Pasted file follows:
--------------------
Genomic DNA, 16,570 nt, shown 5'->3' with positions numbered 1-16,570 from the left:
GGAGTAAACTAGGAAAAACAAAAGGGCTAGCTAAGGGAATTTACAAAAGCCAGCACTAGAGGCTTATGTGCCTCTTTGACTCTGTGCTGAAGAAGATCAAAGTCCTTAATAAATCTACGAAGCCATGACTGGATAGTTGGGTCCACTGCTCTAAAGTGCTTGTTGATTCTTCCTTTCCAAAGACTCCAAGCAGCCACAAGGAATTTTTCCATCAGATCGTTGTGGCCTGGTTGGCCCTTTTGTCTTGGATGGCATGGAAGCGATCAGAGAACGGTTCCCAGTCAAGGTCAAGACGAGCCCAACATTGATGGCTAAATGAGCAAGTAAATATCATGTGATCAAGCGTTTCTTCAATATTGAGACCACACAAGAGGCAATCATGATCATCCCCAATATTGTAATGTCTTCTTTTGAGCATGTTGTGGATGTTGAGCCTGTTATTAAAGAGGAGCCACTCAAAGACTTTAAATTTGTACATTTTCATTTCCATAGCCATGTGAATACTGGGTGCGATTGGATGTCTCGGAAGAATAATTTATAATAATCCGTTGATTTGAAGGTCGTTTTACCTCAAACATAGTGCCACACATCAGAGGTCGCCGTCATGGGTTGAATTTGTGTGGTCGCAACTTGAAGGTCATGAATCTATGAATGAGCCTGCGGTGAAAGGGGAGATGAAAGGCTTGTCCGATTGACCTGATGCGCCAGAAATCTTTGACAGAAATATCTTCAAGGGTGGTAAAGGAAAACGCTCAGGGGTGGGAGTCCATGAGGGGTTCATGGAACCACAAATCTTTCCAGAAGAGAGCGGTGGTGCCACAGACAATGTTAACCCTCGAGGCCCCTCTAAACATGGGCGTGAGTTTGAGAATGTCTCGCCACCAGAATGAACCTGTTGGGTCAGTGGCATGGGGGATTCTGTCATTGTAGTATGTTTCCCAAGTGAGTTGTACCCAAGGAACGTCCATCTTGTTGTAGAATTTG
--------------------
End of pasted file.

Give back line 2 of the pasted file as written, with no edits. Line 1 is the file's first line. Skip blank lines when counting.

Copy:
GGAGTAAACTAGGAAAAACAAAAGGGCTAGCTAAGGGAATTTACAAAAGCCAGCACTAGAGGCTTATGTGCCTCTTTGACTCTGTGCTGAAGAAGATCAAAGTCCTTAATAAATCTACGAAGCCATGACTGGATAGTTGGGTCCACTGCTCTAAAGTGCTTGTTGATTCTTCCTTTCCAAAGACTCCAAGCAGCCACAAGGAATTTTTCCATCAGATCGTTGTGGCCTGGTTGGCCCTTTTGTCTTGGATGGCATGGAAGCGATCAGAGAACGGTTCCCAGTCAAGGTCAAGACGAGCCCAACATTGATGGCTAAATGAGCAAGTAAATATCATGTGATCAAGCGTTTCTTCAATATTGAGACCACACAAGAGGCAATCATGATCATCCCCAATATTGTAATGTCTTCTTTTGAGCATGTTGTGGATGTTGAGCCTGTTATTAAAGAGGAGCCACTCAAAGACTTTAAATTTGTACATTTTCATTTCCATAGCCATGTGAATACTGGGTGCGATTGGATGTCTCGGAAGAATAATTTATAATAATCCGTTGATTTGAAGGTCGTTTTACCTCAAACATAGTGCCACACATCAGAGGTCGCCGTCATGGGTTGAATTTGTGTGGTCGCAACTTGAAGGTCATGAATCTATGAATGAGCCTGCGGTGAAAGGGGAGATGAAAGGCTTGTCCGATTGACCTGATGCGCCAGAAATCTTTGACAGAAATATCTTCAAGGGTGGTAAAGGAAAACGCTCAGGGGTGGGAGTCCATGAGGGGTTCATGGAACCACAAATCTTTCCAGAAGAGAGCGGTGGTGCCACAGACAATGTTAACCCTCGAGGCCCCTCTAAACATGGGCGTGAGTTTGAGAATGTCTCGCCACCAGAATGAACCTGTTGGGTCAGTGGCATGGGGGATTCTGTCATTGTAGTATGTTTCCCAAGTGAGTTGTACCCAAGGAACGTCCATCTTGTTGTAGAATTTG